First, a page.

There is an idea common today that almost anything can be “art.” This probably has something to do with a certain Frenchman who exhibited a urinal as an “artwork” many moons ago; not to mention more recent absurdities. But, despite the looseness of the “art” category, there are occasions when it resists some of the things that museums and curators try push into it. A case in point is the Museum of Modern Art, Hayama’s “Beads in Africa” exhibition.
Perhaps inspired by the stunning spectacle of last year’s El Anatsui exhibition, which featured artworks by an African artist that were literally made from garbage, the museum has now decided that the time has come to dust off items of African beadwork and elevate these to high art status.
“It is the aim of this exhibition to present this incomparable art form to the world within the context of an art museum,” the museum’s director, Tsutomu Mizusawa, writes optimistically in the exhibition catalogue.
In view of some of the things that have been designated art in recent years — dirty mattresses, pickled animals, various forms of excrement, etc. — this may seem like a reasonable and indeed laudable goal. It could even be viewed as a kind of artistic “affirmative action,” substituting liberal morality for aesthetic merit in an attempt to gain parity between the art of the First and Third Worlds.
This subtext seems to be signaled by the inclusion of a solitary 18th-century Dutch print, showing European traders offering a variety of manufactured goods, including a bead necklace to a group of Africans. This seems intended to remind us of the trading function of beads and to possibly evoke the lopsided economic arrangements that also resulted in the slave trade and later the colonization of Africa.
But cultural politics aside, there are several problems with treating these relatively recent examples of African beadwork as art. Some of these are general problems and some are peculiar to this exhibition. On the general side, African bead art has many other functions besides piquing the interest of collectors, connoisseurs, and curators in the developed world. Because of this, any attempt to abstract it from its context and treat it as high art is bound to run into difficulties.
This is immediately clear when you enter the exhibition. Most of the items that encounter your eyes are made to be worn. This is even true of some of the more ambitious and outlandish creations, such as a stuffed-cloth, bead-bedizened bird and other similar figures from Cameroon. These are actually hats, although they are confusingly listed as “masks.”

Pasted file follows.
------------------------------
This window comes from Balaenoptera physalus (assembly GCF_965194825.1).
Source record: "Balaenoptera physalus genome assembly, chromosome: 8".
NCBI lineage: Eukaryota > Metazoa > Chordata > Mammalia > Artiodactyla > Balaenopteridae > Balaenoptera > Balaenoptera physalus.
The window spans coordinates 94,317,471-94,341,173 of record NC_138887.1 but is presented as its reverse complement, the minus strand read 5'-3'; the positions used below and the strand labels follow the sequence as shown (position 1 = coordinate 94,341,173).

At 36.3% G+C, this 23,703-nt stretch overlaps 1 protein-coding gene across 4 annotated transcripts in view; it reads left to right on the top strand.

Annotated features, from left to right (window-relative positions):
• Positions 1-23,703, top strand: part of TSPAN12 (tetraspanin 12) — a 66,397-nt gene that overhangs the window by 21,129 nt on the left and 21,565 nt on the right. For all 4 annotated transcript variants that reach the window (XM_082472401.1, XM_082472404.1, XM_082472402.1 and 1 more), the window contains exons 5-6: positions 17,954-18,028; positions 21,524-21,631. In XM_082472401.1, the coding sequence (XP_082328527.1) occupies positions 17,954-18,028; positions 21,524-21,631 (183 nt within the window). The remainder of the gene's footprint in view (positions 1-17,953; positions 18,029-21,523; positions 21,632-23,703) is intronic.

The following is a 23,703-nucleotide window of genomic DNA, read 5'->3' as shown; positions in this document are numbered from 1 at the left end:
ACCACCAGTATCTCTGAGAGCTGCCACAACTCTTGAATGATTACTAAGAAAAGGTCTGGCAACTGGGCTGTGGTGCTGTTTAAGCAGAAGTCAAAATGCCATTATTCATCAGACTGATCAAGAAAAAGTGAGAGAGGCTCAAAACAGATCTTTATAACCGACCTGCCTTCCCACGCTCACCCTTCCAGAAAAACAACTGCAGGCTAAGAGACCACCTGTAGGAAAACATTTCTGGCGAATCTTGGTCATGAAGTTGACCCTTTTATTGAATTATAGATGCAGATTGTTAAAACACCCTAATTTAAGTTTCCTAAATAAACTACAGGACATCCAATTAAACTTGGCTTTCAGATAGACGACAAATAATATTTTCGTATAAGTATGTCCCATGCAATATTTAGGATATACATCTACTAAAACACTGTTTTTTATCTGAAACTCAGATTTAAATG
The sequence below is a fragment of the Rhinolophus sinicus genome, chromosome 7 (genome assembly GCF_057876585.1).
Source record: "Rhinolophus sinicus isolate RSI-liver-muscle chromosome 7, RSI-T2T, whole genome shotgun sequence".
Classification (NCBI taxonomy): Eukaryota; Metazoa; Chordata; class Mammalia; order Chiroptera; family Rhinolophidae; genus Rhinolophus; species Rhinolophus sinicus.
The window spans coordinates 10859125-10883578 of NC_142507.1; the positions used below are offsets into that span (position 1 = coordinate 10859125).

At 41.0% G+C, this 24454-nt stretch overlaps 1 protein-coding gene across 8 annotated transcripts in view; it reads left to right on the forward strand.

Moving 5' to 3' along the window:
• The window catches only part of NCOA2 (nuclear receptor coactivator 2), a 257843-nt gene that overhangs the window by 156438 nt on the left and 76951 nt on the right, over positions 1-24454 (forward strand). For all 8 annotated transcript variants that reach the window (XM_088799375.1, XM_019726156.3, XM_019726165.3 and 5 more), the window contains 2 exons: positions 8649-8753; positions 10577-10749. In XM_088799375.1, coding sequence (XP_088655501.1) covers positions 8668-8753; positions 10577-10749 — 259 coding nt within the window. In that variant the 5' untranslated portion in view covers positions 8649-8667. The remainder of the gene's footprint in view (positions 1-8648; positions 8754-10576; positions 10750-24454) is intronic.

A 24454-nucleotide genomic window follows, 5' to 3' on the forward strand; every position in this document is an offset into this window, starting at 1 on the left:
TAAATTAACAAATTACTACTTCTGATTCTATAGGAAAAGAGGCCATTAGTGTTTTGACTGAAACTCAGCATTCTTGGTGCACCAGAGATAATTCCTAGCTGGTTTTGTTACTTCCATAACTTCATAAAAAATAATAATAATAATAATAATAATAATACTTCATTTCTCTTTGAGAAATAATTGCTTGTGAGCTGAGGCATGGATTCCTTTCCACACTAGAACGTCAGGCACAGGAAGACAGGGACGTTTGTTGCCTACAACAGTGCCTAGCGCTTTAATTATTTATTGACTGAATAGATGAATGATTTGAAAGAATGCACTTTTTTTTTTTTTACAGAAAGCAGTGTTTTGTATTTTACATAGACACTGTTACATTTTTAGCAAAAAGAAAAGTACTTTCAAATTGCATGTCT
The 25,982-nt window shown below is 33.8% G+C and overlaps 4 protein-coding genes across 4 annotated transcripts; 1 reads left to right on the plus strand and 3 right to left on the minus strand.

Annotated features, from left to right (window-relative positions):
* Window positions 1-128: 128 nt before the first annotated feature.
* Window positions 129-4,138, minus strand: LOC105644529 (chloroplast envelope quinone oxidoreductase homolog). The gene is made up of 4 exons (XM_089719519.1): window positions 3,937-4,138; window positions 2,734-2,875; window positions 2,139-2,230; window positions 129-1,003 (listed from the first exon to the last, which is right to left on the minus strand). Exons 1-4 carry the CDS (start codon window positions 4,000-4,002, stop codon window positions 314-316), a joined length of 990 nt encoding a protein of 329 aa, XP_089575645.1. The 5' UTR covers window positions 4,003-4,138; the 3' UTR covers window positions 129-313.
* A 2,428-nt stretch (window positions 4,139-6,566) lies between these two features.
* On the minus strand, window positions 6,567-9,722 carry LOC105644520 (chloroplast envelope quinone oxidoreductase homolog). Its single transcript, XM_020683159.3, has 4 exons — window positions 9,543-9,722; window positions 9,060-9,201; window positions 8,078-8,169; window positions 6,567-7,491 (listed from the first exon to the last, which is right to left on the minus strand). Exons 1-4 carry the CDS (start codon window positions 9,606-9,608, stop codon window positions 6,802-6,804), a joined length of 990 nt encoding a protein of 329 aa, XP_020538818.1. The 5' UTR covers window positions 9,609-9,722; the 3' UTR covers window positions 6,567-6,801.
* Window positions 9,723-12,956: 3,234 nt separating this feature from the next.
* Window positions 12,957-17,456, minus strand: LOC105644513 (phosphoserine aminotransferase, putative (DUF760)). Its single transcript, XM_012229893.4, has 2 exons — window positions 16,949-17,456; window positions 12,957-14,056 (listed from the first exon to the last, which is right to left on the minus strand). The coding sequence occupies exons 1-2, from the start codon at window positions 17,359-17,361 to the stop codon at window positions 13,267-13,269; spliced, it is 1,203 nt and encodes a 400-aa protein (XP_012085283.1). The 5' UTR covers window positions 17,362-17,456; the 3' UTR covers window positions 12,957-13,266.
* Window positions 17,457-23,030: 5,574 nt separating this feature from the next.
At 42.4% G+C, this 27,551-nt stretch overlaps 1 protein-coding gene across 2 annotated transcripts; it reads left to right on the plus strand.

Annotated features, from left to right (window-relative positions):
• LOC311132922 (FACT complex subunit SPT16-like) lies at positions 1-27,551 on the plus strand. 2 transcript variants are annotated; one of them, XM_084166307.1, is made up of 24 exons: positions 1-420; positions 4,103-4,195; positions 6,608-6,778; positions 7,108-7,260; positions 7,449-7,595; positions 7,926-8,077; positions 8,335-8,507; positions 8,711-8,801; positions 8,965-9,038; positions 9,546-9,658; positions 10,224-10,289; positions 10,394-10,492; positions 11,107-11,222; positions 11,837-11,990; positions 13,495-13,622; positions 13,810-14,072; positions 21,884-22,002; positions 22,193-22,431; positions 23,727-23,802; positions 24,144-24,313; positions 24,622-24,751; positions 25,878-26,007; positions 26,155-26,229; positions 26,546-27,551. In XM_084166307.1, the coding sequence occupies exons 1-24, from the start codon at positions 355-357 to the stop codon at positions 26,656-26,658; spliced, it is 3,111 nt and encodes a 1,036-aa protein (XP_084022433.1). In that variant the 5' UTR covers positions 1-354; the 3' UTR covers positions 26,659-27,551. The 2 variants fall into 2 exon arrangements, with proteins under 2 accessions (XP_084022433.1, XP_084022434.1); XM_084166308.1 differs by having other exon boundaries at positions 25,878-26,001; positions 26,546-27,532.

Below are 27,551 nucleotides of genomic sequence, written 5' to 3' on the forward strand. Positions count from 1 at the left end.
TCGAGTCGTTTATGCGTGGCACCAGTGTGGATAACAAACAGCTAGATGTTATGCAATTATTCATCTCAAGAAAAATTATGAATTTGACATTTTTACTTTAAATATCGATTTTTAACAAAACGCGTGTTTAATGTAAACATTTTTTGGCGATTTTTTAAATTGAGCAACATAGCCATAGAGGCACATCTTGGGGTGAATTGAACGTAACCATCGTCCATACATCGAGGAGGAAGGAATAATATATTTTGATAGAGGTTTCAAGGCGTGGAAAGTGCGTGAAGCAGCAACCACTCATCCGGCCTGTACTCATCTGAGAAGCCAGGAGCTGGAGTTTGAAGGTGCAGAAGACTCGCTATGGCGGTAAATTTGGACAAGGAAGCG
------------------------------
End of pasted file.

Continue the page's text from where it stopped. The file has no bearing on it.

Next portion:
Those items that cannot be worn, including a zoomorphic chair and bull-shaped footstool are still functional. Even those items that have no apparent practical use, such as some of the head figures, clearly have some religious, totemic, or spiritual function.
Rather than high art, it would be more appropriate to treat these items as examples of craft art, but here, too, there is a problem, especially in a country with such high craft-art standards as Japan. Although some of the items have a redeeming slapdash naivety, many of them lack real skill and technique. Many of them are tatty and worn, while there is also a monotonousness to a great many of the designs that almost suggests they are all the product of the same tired and disinterested pair of hands.
Although there may be much better examples available, the items here would be much better off in the seclusion of an ethnographic or anthropological museum, where experts could count the beads and analyze subtle differences to arrive at conclusions regarding tribal technology, trade routes, religious practices, and sociological significance. Indeed, this is where these items were originally sourced from, namely the National Museum of Ethnology. By putting them under the demanding spotlight of an art show, the poor things tend to suffer.
This leads us to the problems peculiar to this exhibition. The reason the El Anatsui exhibition was so aesthetically successful was because the art — and it was art! — had an expansive quality that combined aesthetic impact with a playful but not intentional disrespect of artistic and curatorial conventions. A large part of this was due to the fact that the artist was allowed a very prominent role in designing and setting up the exhibition, while much else was left to bonne chance!
This is very different from the scene that greets visitors at this current show. Rather than the Africans being in control, the curators seem to have stripped off their office-wear and awkwardly dressed up in the beads and done a kind of precise, finicky dance that has drained the works of all their mojo. The items are presented either as disembodied items, dwarfed on vast white shelves, or pinned the wall like poor dead butterflies.
“Beads in Africa” at the Museum of Modern Art, Hayama runs till Oct. 21; open 9:30 a.m.- 5 p.m. ¥1,000. Closed Mon. www.moma.pref.kanagawa.jp.